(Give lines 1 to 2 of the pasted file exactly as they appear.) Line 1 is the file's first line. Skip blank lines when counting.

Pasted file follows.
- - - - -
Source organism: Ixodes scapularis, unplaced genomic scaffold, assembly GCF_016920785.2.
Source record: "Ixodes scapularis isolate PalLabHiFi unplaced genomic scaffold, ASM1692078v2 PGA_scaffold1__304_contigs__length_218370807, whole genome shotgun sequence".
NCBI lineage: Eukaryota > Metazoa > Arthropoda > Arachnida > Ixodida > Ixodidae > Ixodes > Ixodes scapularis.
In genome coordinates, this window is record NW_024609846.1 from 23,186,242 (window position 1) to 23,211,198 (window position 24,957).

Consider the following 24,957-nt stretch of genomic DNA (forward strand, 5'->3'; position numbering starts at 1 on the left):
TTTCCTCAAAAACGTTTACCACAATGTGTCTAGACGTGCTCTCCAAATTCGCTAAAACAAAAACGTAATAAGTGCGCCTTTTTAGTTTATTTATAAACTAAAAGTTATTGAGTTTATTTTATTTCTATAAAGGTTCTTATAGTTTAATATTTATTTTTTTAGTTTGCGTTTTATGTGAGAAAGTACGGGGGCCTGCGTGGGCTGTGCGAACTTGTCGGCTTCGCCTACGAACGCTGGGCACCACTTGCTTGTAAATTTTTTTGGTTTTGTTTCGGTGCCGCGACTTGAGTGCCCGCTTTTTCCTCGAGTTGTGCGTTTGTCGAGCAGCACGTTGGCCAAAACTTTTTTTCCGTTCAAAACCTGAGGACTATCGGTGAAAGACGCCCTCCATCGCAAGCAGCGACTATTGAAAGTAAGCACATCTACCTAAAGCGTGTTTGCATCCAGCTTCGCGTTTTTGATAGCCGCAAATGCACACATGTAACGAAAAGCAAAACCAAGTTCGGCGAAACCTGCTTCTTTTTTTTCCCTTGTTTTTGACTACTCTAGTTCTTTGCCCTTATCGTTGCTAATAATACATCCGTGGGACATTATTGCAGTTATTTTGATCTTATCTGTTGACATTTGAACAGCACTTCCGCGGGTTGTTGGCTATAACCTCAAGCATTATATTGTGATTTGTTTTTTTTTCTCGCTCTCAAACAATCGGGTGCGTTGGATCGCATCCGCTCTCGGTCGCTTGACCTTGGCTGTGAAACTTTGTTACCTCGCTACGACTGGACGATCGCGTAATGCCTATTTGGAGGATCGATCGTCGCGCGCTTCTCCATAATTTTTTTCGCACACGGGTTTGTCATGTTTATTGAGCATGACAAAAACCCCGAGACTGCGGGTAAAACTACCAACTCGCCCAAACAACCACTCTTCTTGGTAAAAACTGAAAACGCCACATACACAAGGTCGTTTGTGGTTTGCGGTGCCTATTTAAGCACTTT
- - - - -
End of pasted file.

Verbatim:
Source organism: Ixodes scapularis, unplaced genomic scaffold, assembly GCF_016920785.2.
Source record: "Ixodes scapularis isolate PalLabHiFi unplaced genomic scaffold, ASM1692078v2 PGA_scaffold1__304_contigs__length_218370807, whole genome shotgun sequence".